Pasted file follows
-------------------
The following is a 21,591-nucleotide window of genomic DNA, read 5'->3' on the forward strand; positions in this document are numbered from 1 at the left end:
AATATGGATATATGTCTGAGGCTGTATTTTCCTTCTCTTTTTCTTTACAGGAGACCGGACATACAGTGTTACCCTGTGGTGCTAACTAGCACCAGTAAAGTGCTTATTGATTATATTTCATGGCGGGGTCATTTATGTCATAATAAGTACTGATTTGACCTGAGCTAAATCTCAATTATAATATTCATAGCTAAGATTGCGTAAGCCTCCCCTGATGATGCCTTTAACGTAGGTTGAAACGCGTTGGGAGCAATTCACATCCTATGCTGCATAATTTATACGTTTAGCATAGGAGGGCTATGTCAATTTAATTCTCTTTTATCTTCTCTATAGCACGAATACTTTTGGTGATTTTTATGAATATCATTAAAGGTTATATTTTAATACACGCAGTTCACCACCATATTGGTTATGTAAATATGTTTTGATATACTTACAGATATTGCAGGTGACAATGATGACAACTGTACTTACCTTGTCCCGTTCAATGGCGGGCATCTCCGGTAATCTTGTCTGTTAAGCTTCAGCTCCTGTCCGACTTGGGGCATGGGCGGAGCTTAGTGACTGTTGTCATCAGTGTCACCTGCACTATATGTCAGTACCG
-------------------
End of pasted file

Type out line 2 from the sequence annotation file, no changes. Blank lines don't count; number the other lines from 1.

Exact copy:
AATATGGATATATGTCTGAGGCTGTATTTTCCTTCTCTTTTTCTTTACAGGAGACCGGACATACAGTGTTACCCTGTGGTGCTAACTAGCACCAGTAAAGTGCTTATTGATTATATTTCATGGCGGGGTCATTTATGTCATAATAAGTACTGATTTGACCTGAGCTAAATCTCAATTATAATATTCATAGCTAAGATTGCGTAAGCCTCCCCTGATGATGCCTTTAACGTAGGTTGAAACGCGTTGGGAGCAATTCACATCCTATGCTGCATAATTTATACGTTTAGCATAGGAGGGCTATGTCAATTTAATTCTCTTTTATCTTCTCTATAGCACGAATACTTTTGGTGATTTTTATGAATATCATTAAAGGTTATATTTTAATACACGCAGTTCACCACCATATTGGTTATGTAAATATGTTTTGATATACTTACAGATATTGCAGGTGACAATGATGACAACTGTACTTACCTTGTCCCGTTCAATGGCGGGCATCTCCGGTAATCTTGTCTGTTAAGCTTCAGCTCCTGTCCGACTTGGGGCATGGGCGGAGCTTAGTGACTGTTGTCATCAGTGTCACCTGCACTATATGTCAGTACCG